The final holdout, though, was pro-life Sen. Ben Nelson (D-NE) who finally agreed to vote for the bill after several concessions, including tighter restrictions on abortion funding were included. All of these holdouts just draw attention to the absurdity of requiring 60 votes in the Senate to end a filibuster and actually *gasp* hold a vote. As I and a colleague of mine have written in this space before, the filibuster is a very real threat to our system of representative democracy. The power given to any single Senator allowing them to demand benefits to their home states exclusively–as Nelson’s deal with Reid does–is not just. But politics is sadly not fair. It is the art of the possible.
But there’s much more to health reform than the public option. In fact, there’s still plenty of good stuff left in the legislation. It would change a lot of important things about the way our health care system currently works, and it would extend coverage to most of the people who don’t have it now. While it doesn’t do a whole lot to control costs at this point, it does put important insurance regulations in place, and it can tackle the cost issue as the next item of business. In fact, here’s a run-down of some key provisions and my take on what’s good or bad about them:
- Individual mandate – This is a great thing. After all, insurance is a risk pooling mechanism, and it works better the bigger the pool is. It also allows Congress to ban insurers from denying coverage for pre-existing conditions. If you don’t have a mandate, healthy people would not get coverage until they got sick (remember, no pre-existing condition exclusions) and that would destroy the very principles upon which the insurance industry rests. The only issue here has to do with the level of the subsidies being adequate, so that lower-income individuals who do not qualify for Medicaid are actually able to purchase coverage. The mandate is enforced with a fine, but fining people for not getting coverage is not likely to be well-received. Fortunately, there are some good alternatives to that floating around.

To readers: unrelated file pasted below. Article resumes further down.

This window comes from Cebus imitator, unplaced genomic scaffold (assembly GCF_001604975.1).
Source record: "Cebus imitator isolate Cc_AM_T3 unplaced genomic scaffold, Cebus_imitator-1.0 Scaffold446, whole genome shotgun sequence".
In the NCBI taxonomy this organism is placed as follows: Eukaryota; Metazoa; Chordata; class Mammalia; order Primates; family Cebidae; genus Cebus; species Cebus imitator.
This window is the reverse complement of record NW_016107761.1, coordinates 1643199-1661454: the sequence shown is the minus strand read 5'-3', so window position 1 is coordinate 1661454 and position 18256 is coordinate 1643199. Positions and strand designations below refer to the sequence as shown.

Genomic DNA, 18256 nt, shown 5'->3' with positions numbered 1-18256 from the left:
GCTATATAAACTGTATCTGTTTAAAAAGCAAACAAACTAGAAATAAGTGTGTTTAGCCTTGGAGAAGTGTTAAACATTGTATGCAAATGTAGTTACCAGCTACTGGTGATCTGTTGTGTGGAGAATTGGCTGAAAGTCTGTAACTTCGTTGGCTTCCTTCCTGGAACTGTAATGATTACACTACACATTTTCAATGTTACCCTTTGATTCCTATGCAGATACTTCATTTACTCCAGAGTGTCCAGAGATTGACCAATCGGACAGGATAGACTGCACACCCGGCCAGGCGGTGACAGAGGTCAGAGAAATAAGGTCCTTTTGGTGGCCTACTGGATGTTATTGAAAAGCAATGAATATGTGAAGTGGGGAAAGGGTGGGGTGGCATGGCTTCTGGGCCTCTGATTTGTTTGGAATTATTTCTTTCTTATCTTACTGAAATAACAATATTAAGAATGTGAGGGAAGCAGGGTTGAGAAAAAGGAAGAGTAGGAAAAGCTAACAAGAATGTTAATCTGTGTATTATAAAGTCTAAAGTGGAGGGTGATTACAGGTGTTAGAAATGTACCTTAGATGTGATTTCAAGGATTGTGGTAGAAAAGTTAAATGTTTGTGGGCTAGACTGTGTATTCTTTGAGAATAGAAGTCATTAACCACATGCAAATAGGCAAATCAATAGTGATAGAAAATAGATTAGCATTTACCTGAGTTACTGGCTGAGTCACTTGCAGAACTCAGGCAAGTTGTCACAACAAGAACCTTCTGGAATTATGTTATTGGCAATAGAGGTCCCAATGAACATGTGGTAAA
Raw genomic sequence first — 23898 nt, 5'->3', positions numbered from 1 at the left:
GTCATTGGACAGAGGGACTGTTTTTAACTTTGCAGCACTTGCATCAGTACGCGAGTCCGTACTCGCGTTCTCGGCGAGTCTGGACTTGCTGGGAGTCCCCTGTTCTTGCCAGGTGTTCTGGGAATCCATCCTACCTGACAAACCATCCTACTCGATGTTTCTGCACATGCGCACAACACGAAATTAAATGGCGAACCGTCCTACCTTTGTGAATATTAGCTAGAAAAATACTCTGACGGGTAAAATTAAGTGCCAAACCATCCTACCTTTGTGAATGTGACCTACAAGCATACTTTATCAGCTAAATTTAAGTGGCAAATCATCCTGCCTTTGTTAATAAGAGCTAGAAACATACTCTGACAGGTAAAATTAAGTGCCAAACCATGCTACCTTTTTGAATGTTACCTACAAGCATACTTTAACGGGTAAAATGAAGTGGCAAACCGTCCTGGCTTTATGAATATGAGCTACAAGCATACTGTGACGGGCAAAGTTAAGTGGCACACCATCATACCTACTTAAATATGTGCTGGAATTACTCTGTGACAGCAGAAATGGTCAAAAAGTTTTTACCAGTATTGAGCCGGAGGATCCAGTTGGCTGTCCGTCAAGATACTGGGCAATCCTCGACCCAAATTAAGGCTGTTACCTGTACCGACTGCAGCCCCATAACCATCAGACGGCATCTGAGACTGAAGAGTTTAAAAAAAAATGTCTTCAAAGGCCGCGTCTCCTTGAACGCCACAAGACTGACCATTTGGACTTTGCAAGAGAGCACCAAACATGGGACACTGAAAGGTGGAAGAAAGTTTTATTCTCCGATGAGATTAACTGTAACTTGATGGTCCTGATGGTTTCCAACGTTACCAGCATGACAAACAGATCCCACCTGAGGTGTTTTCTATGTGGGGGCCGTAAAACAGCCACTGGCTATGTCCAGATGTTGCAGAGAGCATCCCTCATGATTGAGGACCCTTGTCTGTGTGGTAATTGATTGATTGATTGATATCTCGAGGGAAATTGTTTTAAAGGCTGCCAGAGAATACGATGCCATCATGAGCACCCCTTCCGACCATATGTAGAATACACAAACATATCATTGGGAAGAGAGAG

- Insurance across state lines – While this is limited to plans participating in the exchange (all new plans), it is both good and bad. It is good because it eliminates the non-competitive insurance markets that exist today, and this has the potential to drive down costs, but this ability will be limited by the lack of competition (i.e., consolidated power) in the provider markets, which ties insurers’ hands. Also, there’s a very real risk that insurers will choose to locate in states with more lax insurance regulations, which could hurt beneficiaries. The federal government can preempt state laws, however, and I’m not yet sure how far they go in this regard to set minimum requirements of all insurers.